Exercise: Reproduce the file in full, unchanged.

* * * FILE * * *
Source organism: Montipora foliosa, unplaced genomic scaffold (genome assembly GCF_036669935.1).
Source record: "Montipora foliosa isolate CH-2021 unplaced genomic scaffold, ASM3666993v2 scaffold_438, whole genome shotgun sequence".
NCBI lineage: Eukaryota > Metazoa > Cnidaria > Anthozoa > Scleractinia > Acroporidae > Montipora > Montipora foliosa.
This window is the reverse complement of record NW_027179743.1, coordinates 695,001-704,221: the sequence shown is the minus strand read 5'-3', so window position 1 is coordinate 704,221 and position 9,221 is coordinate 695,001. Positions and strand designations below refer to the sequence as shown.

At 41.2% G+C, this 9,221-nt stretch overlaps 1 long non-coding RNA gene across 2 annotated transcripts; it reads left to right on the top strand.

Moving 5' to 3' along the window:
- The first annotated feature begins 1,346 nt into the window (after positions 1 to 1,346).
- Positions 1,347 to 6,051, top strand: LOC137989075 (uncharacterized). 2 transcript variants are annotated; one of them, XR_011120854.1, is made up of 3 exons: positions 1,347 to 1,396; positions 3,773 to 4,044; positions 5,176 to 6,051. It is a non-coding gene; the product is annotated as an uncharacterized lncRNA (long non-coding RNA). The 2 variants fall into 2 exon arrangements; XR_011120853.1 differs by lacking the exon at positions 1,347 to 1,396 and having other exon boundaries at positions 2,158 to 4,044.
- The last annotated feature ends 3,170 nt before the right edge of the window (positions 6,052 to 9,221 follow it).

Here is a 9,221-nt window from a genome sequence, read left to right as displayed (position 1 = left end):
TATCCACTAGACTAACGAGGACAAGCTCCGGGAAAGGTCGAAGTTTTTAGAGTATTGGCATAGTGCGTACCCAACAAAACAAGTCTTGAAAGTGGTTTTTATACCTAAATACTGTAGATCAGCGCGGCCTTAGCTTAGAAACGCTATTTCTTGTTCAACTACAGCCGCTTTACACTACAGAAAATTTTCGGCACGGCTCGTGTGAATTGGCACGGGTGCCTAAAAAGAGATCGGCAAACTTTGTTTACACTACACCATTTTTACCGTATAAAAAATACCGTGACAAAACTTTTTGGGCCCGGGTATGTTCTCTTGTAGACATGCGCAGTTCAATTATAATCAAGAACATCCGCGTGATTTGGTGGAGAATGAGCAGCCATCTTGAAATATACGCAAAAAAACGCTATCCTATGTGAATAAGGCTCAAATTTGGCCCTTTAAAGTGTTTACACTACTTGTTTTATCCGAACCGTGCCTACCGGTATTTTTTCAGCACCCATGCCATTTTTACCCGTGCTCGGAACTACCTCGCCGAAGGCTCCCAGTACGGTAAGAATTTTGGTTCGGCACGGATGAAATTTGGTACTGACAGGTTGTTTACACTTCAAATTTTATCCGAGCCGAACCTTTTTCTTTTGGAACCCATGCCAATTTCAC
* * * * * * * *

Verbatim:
Source organism: Montipora foliosa, unplaced genomic scaffold (genome assembly GCF_036669935.1).
Source record: "Montipora foliosa isolate CH-2021 unplaced genomic scaffold, ASM3666993v2 scaffold_438, whole genome shotgun sequence".
NCBI lineage: Eukaryota > Metazoa > Cnidaria > Anthozoa > Scleractinia > Acroporidae > Montipora > Montipora foliosa.
This window is the reverse complement of record NW_027179743.1, coordinates 695,001-704,221: the sequence shown is the minus strand read 5'-3', so window position 1 is coordinate 704,221 and position 9,221 is coordinate 695,001. Positions and strand designations below refer to the sequence as shown.

At 41.2% G+C, this 9,221-nt stretch overlaps 1 long non-coding RNA gene across 2 annotated transcripts; it reads left to right on the top strand.

Moving 5' to 3' along the window:
- The first annotated feature begins 1,346 nt into the window (after positions 1 to 1,346).
- Positions 1,347 to 6,051, top strand: LOC137989075 (uncharacterized). 2 transcript variants are annotated; one of them, XR_011120854.1, is made up of 3 exons: positions 1,347 to 1,396; positions 3,773 to 4,044; positions 5,176 to 6,051. It is a non-coding gene; the product is annotated as an uncharacterized lncRNA (long non-coding RNA). The 2 variants fall into 2 exon arrangements; XR_011120853.1 differs by lacking the exon at positions 1,347 to 1,396 and having other exon boundaries at positions 2,158 to 4,044.
- The last annotated feature ends 3,170 nt before the right edge of the window (positions 6,052 to 9,221 follow it).

Here is a 9,221-nt window from a genome sequence, read left to right as displayed (position 1 = left end):
TATCCACTAGACTAACGAGGACAAGCTCCGGGAAAGGTCGAAGTTTTTAGAGTATTGGCATAGTGCGTACCCAACAAAACAAGTCTTGAAAGTGGTTTTTATACCTAAATACTGTAGATCAGCGCGGCCTTAGCTTAGAAACGCTATTTCTTGTTCAACTACAGCCGCTTTACACTACAGAAAATTTTCGGCACGGCTCGTGTGAATTGGCACGGGTGCCTAAAAAGAGATCGGCAAACTTTGTTTACACTACACCATTTTTACCGTATAAAAAATACCGTGACAAAACTTTTTGGGCCCGGGTATGTTCTCTTGTAGACATGCGCAGTTCAATTATAATCAAGAACATCCGCGTGATTTGGTGGAGAATGAGCAGCCATCTTGAAATATACGCAAAAAAACGCTATCCTATGTGAATAAGGCTCAAATTTGGCCCTTTAAAGTGTTTACACTACTTGTTTTATCCGAACCGTGCCTACCGGTATTTTTTCAGCACCCATGCCATTTTTACCCGTGCTCGGAACTACCTCGCCGAAGGCTCCCAGTACGGTAAGAATTTTGGTTCGGCACGGATGAAATTTGGTACTGACAGGTTGTTTACACTTCAAATTTTATCCGAGCCGAACCTTTTTCTTTTGGAACCCATGCCAATTTCAC